U.S. auto makers hurt themselves by opposing tougher fuel-economy rules. Now that they have signed on to a new regime, will they stay signed on?
Dan Becker and James Gerstenzang:
The Obama administration’s clean-car program—the biggest single step any nation has taken to save oil and fight global warming—is working. The auto industry should stop trying to undermine it.
Although they pledged to meet the clean-car standards that they negotiated with the Obama administration when the taxpayers bailed out bankrupt GM and Chrysler, car companies are acting like they want to run the rules off the road.
Their obstinacy is all the more remarkable because the government’s first look at how the auto companies are doing under the new rules tells us we’re headed for a 2025 fleet in which cars’ carbon-dioxide emissions will be cut in half, also saving consumers billions of dollars at the pump.
According to an Environmental Protection Agency report, “Light-Duty Automotive Technology, Carbon Dioxide Emissions and Fuel Economy Trends,” mileage across the 2012 fleet—the most recent for which figures are available—was up 1.2 miles per gallon, a 5% step toward the administration’s 54.5-mpg standard for new cars in 2025.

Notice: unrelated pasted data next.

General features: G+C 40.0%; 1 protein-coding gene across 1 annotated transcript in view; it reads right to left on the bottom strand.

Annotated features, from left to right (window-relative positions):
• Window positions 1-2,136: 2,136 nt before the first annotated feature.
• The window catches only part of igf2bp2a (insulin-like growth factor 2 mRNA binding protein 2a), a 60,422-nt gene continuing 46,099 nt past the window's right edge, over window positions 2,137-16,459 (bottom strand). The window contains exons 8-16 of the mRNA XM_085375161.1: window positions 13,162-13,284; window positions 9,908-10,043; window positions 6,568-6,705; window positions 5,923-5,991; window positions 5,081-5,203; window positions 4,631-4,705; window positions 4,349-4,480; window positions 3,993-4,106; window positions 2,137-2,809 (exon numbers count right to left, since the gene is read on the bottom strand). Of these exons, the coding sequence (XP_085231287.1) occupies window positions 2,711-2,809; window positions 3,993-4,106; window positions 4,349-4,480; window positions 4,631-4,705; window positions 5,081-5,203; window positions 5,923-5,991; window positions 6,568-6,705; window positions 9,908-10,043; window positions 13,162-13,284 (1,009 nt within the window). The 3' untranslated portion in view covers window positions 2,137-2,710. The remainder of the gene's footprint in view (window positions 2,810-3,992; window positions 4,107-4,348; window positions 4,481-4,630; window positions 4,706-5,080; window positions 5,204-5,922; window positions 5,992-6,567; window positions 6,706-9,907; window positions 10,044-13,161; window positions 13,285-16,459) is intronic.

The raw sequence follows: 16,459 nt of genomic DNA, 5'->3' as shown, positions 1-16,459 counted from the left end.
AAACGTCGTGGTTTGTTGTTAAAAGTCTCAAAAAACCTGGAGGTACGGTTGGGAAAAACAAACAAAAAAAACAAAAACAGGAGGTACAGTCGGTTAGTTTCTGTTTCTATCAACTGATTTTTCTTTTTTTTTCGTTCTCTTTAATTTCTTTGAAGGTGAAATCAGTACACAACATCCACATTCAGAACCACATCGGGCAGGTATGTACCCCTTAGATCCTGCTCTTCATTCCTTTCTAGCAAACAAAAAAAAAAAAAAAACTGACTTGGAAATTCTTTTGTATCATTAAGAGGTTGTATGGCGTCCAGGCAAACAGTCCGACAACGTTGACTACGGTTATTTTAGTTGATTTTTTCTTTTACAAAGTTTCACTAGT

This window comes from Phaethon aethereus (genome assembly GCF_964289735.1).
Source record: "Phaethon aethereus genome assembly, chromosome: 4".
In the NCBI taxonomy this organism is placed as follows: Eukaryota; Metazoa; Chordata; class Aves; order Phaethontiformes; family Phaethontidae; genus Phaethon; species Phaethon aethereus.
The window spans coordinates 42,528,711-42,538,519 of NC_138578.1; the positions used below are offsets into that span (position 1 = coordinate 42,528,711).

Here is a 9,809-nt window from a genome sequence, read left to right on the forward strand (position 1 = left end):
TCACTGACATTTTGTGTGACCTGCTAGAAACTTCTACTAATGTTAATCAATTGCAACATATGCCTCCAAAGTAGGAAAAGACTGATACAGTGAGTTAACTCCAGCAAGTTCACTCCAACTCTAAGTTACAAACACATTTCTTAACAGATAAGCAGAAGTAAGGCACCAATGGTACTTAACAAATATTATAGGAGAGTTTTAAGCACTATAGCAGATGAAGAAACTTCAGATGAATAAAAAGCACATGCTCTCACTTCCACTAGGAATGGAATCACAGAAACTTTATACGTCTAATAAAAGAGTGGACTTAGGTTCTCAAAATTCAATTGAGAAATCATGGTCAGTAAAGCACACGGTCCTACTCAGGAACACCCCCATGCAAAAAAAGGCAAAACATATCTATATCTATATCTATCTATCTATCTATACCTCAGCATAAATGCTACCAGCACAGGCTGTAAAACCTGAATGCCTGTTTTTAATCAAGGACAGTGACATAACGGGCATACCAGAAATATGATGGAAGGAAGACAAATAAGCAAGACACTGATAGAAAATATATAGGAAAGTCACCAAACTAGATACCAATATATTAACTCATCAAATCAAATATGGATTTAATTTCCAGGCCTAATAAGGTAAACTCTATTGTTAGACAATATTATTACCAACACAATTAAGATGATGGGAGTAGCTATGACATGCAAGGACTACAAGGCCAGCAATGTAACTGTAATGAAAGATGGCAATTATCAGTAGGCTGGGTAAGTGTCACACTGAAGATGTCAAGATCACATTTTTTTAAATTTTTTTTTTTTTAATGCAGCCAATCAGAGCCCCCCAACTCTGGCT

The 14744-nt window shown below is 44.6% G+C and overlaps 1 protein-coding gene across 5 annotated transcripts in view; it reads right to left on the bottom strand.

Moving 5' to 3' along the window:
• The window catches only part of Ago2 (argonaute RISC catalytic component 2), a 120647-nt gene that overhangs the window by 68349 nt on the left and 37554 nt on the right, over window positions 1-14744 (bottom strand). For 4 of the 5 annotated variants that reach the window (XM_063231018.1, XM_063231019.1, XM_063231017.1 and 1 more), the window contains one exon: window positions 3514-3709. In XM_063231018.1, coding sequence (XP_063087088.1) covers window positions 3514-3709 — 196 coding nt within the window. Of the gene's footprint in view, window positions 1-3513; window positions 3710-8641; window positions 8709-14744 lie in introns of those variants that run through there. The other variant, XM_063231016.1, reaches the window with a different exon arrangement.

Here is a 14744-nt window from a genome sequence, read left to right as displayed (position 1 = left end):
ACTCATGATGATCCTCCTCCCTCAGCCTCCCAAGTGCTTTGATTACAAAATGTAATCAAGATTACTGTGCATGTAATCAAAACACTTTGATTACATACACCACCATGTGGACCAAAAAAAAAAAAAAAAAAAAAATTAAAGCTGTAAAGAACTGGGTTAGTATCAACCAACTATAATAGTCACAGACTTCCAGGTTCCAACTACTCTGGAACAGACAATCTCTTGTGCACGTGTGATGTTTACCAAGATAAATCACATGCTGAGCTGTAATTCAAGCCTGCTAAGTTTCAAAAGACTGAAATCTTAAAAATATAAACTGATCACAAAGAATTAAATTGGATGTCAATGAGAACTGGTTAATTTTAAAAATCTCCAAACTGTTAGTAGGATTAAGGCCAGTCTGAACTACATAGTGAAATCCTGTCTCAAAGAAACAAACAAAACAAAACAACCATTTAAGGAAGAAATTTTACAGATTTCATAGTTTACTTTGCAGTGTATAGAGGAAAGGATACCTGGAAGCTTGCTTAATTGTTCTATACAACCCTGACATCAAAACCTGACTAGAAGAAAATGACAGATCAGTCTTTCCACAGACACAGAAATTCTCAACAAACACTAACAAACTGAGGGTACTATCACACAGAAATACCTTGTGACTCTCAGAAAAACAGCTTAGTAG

The average 2012 vehicle will save $1,600 in gas over its life—far more than the customer paid for the technology that delivers the savings.
The improvement came from cars, not trucks. Auto makers failed to use modern technology to boost the mileage of their overweight SUVs, minivans, and pickups. Except for Honda, the major car companies exploited loopholes that allowed them to get away with lower performance and still be considered in compliance, according to another EPA report.
For investors, the companies’ adherence to the new rules should be considered a matter of smart business, delivering a sound, reliable product that pleases its customers. But for too long, U.S. auto makers have dragged their feet. They’ve lagged in deploying modern technology. They have left a substantial chunk of the market—car sales—to foreign competitors, and have been satisfied to make their money on SUVs and other trucks. GM and Chrysler went bankrupt after gas prices rose and truck sales tumbled, highlighting the weak spot in their strategy.